We’re here with help for parents who need a few breakfast food ideas for their ADHD child. It is hard for ADHD children to watch other kids eat a sugared up breakfast of pancakes, waffles, sweetened oats, and even donuts without being able to eat them themselves.
They even serve these types of foods in the school cafeteria for breakfast. Our kids school breakfast menu consists of Pop-tarts, pancakes with syrup, pancake dipped sausage on a stick with syrup, and french toast. What kind of school breakfast food is that anyway?
Since we need an ADHD diet in our house, we stick to natural sweeteners. Although some natural sweeteners still have an adverse affect on our little ones: pure sugar cane, turbinado sugar, sorghum, and even molasses all have been crossed off our ADHD diet list.
We have realized over the years that protein is a must! Especially if the plate you set before your ADHD child has plenty of carbohydrates. Why? These carbohydrates convert to sugar in the body, but the protein tends to help ‘cancel’ it out so to speak.
Alright, lets get to the breakfast food that our ADHD children can eat. Keep in mind, you may have to test out how much of the natural sweeteners your child can handle as different children react differently to each sweetener. It is a trial and error process.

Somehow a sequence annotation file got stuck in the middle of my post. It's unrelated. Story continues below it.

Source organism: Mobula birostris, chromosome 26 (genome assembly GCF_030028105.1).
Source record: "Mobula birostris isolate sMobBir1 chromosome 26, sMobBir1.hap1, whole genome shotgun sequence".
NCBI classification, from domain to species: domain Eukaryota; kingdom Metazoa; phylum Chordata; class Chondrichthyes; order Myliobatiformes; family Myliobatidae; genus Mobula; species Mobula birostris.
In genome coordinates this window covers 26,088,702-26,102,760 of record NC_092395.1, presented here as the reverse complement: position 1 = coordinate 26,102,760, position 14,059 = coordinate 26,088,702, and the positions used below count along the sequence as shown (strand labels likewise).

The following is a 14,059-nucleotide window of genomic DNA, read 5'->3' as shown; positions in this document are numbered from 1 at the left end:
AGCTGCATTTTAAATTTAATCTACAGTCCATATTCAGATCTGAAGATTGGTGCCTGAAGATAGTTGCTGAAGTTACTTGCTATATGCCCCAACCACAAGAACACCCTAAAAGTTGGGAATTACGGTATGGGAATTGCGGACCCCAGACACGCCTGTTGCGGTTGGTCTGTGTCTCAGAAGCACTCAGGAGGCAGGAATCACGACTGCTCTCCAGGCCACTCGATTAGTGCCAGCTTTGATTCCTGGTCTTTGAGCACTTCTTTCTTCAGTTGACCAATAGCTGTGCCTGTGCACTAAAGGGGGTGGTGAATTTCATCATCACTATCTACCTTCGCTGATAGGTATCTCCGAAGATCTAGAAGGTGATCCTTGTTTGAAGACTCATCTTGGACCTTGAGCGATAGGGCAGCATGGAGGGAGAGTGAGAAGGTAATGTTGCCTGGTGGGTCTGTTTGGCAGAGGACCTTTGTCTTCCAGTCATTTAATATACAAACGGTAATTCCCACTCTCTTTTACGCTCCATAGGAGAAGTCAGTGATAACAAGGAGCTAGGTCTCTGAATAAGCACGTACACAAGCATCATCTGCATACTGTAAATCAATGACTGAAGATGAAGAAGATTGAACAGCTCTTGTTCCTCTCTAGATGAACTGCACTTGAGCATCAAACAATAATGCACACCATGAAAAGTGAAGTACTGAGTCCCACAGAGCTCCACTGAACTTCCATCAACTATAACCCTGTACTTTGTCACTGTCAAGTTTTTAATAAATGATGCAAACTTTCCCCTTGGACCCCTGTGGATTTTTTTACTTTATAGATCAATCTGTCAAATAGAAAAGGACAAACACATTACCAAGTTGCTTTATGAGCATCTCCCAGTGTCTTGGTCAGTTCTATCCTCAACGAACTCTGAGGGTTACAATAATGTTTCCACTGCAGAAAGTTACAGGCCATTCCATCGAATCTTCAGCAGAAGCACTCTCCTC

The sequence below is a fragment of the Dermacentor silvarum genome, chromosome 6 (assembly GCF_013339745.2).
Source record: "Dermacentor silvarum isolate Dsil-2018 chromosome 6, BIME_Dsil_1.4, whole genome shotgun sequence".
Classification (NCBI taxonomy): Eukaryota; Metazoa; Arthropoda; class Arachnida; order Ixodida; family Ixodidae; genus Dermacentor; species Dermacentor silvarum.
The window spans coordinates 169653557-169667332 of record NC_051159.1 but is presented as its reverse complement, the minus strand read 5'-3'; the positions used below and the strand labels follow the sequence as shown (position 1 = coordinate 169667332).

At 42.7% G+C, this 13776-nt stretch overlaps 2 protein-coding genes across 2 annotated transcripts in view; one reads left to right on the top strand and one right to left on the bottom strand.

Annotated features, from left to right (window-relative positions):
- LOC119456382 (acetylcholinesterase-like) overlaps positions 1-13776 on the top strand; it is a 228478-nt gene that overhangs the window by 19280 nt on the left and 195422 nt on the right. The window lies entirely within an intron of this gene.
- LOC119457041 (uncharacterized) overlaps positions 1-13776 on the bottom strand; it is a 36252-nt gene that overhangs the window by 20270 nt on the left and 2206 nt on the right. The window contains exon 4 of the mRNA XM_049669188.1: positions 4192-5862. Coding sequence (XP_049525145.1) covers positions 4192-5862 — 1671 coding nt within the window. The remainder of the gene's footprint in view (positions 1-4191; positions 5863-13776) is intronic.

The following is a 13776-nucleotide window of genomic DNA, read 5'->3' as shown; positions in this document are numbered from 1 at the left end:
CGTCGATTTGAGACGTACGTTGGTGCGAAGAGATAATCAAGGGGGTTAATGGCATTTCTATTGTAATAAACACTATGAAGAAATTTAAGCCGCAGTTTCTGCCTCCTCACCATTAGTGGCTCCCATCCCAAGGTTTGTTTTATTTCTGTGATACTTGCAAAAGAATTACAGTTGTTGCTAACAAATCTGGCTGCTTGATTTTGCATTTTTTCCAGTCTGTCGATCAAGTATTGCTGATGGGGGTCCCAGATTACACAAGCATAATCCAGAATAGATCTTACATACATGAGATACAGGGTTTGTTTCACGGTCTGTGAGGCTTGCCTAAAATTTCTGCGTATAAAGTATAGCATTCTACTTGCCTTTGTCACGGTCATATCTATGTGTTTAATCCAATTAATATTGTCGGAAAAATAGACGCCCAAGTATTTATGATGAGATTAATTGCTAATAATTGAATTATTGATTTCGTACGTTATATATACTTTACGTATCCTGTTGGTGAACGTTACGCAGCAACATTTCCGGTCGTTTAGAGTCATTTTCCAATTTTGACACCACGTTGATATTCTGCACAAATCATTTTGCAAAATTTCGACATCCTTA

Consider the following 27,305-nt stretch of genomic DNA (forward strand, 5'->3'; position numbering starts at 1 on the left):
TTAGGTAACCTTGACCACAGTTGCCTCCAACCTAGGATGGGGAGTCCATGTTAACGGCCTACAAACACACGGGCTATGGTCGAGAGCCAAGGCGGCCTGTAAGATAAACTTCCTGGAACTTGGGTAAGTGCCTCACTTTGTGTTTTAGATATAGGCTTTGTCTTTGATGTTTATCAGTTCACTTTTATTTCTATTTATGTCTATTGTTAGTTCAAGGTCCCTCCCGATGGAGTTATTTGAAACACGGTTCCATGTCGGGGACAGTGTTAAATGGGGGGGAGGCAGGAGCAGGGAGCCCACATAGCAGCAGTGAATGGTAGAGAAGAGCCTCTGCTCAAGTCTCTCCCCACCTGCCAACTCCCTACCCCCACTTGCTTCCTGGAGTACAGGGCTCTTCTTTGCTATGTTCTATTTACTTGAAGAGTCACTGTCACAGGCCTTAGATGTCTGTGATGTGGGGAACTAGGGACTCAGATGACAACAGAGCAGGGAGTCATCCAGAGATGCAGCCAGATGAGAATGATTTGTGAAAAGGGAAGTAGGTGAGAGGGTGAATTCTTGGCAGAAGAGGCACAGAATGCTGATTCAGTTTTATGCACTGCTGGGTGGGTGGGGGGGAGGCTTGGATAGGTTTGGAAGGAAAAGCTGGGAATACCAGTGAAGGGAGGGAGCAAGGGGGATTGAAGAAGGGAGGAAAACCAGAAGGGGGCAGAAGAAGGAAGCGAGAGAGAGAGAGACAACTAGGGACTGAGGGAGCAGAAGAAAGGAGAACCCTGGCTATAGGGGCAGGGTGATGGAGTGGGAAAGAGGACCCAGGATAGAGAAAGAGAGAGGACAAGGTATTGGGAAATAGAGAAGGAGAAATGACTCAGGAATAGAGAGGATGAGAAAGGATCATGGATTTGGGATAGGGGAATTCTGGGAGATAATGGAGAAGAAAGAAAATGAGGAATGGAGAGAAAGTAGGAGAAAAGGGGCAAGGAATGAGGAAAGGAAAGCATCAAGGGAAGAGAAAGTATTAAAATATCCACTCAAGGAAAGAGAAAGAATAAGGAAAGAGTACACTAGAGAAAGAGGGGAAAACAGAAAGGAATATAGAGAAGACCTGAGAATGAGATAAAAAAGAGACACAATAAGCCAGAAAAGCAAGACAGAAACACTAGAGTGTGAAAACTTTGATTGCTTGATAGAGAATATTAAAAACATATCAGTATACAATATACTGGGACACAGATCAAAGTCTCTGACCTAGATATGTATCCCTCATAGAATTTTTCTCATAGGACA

Peanut Butter Pancakes
To make pancakes for one, you will have to mix up the batter by eye-balling it as it is too hard to have exact measurements for two small pancakes. Try to get the freshest ingredients with the least amount of artificial anything.
- 1 medium egg
- self-rising flour (about 1/4 to 1/2 cup)
- peanut butter, 1 or 2 teaspoons
- agave nectar, 1 to 2 teaspoons (found in the pancake or syrup aisle)
- a pat of butter
Spray a small frying pan with non-stick cooking spray or you can use a small pat of butter to coat the pan with. Turn heat to medium-high.
While the pan is heating up, place the egg into a small bowl. Sprinkle in flour. Add enough milk to make the batter not too thick and not too thin. (I had to figure it out as I went.) Stir together until most of the lumps are out and the batter is smooth.
Pour a small amount of batter into the pan. You will know when it is ready to flip when the pancake is full of holes where the bubbles have popped.
While the pancake is cooking, add the peanut butter, butter, and agave nectar to a small pan and heat on medium heat until melted. Stir and set aside.
When you have finished cooking the pancakes, pour peanut butter mixture beside the pancakes and let the child dip in it or you can pour it directly overtop of the pancakes.